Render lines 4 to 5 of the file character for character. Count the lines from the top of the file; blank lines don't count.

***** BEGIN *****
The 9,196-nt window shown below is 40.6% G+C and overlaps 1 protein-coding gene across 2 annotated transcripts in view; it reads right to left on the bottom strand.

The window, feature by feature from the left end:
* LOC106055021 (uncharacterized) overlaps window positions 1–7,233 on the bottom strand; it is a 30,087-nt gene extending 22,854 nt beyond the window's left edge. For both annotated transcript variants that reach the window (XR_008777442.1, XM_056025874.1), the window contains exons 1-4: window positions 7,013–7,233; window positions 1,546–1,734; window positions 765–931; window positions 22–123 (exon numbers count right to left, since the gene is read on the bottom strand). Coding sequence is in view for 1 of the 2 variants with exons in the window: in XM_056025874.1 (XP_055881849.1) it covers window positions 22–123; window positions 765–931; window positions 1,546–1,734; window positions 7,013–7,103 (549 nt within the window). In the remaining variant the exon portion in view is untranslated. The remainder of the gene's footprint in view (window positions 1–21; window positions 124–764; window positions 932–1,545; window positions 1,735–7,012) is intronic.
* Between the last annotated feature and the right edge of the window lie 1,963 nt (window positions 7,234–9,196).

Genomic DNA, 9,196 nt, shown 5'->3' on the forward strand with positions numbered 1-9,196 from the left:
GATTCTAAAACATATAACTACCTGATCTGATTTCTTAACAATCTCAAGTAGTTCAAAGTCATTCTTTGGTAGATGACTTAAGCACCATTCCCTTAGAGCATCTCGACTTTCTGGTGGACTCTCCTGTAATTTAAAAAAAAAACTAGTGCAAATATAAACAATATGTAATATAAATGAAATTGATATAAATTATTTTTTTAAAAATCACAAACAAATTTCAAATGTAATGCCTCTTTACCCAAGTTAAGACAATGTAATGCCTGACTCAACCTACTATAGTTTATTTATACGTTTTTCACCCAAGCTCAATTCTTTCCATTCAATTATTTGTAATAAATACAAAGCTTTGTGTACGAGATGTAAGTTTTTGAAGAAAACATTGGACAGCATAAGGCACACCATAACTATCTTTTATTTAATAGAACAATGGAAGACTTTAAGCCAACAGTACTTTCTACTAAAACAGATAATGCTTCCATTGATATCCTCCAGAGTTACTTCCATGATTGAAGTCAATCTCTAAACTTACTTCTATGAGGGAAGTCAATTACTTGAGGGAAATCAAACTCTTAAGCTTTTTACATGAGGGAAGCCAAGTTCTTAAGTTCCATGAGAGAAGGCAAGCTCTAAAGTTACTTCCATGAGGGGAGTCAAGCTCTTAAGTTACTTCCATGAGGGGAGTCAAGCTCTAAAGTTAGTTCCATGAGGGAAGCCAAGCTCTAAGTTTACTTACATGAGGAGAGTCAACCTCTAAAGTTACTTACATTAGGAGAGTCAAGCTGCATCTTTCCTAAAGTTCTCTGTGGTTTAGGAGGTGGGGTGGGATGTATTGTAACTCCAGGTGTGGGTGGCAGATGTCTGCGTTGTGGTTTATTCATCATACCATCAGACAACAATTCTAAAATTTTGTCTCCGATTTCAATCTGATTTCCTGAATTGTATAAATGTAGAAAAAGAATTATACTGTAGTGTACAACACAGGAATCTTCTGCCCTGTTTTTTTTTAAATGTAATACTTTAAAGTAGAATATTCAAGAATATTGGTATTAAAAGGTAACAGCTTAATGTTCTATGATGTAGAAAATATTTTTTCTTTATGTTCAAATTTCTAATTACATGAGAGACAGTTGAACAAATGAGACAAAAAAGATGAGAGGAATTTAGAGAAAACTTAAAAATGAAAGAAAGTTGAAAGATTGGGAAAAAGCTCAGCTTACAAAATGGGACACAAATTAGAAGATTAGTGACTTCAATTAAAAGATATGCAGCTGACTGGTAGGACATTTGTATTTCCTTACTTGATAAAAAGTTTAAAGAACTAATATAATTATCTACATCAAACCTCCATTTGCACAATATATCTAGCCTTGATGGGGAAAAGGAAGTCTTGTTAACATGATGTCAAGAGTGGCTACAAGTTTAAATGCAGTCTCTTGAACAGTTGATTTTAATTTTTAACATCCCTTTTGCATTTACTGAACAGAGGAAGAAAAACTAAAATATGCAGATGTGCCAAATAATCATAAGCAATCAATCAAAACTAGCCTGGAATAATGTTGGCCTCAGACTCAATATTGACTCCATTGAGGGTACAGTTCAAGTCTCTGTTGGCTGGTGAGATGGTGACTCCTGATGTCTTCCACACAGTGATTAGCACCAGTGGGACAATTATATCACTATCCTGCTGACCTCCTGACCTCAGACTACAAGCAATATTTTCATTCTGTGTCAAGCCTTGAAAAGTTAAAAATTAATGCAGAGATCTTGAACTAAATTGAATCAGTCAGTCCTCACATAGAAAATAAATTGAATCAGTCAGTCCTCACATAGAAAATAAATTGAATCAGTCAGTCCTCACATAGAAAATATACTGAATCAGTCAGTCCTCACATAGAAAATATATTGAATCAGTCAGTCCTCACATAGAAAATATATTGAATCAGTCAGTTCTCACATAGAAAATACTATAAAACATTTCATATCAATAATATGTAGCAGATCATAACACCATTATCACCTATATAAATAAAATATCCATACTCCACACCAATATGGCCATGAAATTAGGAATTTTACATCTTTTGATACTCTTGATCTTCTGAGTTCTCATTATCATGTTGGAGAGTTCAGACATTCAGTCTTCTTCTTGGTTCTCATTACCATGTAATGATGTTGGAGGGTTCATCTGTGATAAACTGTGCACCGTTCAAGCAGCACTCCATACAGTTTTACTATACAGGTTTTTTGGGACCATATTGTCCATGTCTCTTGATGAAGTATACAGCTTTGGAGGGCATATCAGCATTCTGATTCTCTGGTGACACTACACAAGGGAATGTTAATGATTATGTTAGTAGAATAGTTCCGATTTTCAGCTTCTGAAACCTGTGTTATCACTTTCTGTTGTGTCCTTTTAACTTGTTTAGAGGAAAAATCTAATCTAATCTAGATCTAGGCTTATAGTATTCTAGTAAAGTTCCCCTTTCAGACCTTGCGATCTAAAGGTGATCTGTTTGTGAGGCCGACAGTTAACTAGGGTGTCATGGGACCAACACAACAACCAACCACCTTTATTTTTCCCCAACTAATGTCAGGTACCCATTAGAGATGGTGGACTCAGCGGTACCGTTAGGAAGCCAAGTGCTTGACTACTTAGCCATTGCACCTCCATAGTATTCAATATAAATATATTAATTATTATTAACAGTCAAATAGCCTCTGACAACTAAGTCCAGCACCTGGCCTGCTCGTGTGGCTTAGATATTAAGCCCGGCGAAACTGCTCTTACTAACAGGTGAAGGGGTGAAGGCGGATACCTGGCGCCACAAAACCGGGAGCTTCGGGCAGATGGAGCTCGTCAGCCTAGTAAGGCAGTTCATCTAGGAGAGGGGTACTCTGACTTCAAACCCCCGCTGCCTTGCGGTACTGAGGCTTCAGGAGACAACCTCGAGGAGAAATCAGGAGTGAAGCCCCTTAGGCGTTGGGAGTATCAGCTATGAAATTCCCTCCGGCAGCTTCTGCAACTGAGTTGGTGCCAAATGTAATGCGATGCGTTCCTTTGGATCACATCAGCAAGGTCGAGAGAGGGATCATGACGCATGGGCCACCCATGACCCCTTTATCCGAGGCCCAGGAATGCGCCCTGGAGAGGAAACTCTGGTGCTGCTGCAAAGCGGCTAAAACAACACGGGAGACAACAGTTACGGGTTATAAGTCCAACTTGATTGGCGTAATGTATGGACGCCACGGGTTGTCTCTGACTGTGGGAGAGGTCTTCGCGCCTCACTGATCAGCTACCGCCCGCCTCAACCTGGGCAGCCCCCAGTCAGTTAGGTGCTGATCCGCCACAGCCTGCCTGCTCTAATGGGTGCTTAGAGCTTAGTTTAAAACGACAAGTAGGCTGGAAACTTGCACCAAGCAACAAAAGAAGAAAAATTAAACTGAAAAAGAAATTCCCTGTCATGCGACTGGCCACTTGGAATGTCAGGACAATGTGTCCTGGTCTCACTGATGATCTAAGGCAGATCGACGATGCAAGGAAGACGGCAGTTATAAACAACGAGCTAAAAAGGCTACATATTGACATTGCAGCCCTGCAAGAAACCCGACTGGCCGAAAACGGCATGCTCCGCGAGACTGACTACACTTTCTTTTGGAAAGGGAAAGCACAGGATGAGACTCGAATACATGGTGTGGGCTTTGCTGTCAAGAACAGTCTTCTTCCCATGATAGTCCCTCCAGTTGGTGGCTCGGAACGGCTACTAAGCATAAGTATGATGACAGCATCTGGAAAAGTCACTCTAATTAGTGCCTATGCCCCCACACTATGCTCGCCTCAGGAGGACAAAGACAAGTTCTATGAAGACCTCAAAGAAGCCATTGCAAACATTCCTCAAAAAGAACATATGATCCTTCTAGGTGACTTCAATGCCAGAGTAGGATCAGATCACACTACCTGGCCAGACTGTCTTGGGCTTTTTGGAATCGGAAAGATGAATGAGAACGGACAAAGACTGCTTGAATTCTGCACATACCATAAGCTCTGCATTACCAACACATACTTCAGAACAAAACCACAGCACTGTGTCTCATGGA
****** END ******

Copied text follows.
* Between the last annotated feature and the right edge of the window lie 1,963 nt (window positions 7,234–9,196).

Genomic DNA, 9,196 nt, shown 5'->3' on the forward strand with positions numbered 1-9,196 from the left: